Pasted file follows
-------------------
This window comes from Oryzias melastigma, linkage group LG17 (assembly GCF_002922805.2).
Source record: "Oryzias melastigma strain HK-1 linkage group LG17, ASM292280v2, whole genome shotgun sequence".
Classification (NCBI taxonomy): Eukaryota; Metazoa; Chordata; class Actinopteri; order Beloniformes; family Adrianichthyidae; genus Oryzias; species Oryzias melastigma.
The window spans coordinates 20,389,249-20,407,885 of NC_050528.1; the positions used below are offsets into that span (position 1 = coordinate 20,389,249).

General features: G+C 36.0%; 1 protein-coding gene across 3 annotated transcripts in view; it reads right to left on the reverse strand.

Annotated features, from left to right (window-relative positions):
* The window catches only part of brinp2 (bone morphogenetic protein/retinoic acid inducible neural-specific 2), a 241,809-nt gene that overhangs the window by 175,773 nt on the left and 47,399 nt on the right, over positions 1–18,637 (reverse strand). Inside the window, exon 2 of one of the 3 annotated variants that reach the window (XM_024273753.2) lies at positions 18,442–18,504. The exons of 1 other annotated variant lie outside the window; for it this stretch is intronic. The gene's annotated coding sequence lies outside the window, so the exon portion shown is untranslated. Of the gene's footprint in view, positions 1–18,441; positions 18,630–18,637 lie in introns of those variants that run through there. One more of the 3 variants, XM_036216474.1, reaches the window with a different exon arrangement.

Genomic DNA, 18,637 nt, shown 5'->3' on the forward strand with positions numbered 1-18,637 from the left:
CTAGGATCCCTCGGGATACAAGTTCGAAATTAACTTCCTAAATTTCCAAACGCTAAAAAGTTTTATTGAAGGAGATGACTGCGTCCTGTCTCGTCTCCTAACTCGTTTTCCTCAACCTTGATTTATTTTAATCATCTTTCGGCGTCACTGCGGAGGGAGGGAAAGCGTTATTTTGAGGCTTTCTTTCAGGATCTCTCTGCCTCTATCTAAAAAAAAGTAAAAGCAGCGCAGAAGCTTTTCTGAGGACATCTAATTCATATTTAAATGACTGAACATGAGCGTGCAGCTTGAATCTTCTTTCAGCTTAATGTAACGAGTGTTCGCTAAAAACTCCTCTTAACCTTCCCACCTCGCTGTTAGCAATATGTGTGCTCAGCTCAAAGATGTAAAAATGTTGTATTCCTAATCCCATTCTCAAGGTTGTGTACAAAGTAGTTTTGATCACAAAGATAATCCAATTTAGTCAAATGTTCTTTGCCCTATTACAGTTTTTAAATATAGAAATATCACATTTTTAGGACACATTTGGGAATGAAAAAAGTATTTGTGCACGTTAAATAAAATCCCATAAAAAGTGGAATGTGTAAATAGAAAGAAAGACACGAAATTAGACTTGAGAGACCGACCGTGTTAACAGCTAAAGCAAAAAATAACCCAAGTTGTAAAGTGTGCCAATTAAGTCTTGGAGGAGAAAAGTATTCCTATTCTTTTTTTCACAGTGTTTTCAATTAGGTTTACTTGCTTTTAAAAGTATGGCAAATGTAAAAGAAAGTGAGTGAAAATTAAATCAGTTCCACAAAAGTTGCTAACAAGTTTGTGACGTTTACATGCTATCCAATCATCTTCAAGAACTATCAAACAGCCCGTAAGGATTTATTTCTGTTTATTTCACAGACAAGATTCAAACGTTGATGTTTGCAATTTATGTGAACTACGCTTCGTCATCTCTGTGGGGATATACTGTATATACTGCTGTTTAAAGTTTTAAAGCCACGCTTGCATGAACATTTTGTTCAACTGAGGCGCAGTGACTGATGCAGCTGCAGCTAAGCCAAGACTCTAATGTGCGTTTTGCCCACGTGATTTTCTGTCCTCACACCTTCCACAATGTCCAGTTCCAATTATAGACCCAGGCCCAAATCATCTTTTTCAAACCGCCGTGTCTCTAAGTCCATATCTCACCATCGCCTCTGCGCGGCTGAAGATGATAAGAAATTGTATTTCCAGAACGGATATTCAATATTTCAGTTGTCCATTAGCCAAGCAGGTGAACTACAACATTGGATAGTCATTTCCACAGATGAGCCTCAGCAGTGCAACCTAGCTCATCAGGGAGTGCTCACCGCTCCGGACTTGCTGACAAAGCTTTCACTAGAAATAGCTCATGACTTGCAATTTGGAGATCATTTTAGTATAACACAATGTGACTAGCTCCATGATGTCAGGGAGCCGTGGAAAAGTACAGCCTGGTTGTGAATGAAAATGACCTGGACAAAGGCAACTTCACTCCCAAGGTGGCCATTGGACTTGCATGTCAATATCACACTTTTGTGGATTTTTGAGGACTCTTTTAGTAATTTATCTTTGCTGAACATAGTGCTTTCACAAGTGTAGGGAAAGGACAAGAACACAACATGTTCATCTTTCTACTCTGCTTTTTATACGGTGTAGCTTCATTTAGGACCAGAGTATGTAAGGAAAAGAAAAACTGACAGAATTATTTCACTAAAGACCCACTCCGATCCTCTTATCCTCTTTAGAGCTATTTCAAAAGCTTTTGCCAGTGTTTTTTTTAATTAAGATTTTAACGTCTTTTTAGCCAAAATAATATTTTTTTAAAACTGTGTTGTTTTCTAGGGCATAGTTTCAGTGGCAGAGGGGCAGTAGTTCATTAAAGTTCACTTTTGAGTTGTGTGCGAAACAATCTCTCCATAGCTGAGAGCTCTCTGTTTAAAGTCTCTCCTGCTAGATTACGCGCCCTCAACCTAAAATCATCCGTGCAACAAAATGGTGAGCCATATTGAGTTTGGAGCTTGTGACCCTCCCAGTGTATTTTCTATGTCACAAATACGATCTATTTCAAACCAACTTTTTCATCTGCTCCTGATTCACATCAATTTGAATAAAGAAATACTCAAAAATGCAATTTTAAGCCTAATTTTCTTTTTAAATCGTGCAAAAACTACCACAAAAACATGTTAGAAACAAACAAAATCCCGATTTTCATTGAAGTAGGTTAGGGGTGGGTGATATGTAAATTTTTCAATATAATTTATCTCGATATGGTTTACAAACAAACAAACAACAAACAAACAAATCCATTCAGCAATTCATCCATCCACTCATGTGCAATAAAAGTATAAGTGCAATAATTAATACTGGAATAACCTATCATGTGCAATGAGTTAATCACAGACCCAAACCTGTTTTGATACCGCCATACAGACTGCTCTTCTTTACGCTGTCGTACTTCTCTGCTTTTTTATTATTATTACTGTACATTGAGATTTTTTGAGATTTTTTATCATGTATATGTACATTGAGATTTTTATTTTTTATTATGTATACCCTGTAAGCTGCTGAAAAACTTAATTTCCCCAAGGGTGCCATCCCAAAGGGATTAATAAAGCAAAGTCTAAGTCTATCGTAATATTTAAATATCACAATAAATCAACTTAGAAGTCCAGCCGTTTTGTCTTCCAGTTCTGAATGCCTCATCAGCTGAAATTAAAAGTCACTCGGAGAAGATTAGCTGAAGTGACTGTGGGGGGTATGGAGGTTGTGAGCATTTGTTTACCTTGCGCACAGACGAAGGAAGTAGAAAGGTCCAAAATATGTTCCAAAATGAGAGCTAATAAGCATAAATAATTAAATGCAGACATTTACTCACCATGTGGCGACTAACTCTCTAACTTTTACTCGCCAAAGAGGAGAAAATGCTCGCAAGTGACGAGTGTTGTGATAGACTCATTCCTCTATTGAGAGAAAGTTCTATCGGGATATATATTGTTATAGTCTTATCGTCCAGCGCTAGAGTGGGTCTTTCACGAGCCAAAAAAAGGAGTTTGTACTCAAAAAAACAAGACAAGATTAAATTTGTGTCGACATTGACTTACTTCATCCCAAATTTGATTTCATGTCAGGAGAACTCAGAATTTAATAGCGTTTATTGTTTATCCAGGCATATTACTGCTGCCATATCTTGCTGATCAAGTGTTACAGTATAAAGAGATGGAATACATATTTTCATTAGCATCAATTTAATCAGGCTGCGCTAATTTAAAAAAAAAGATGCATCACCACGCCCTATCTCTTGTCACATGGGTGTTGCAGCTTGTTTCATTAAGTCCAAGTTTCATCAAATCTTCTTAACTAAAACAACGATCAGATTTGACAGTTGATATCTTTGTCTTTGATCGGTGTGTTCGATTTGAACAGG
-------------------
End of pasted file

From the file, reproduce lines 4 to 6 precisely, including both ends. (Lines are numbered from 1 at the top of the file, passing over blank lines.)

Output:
The window spans coordinates 20,389,249-20,407,885 of NC_050528.1; the positions used below are offsets into that span (position 1 = coordinate 20,389,249).

General features: G+C 36.0%; 1 protein-coding gene across 3 annotated transcripts in view; it reads right to left on the reverse strand.

Annotated features, from left to right (window-relative positions):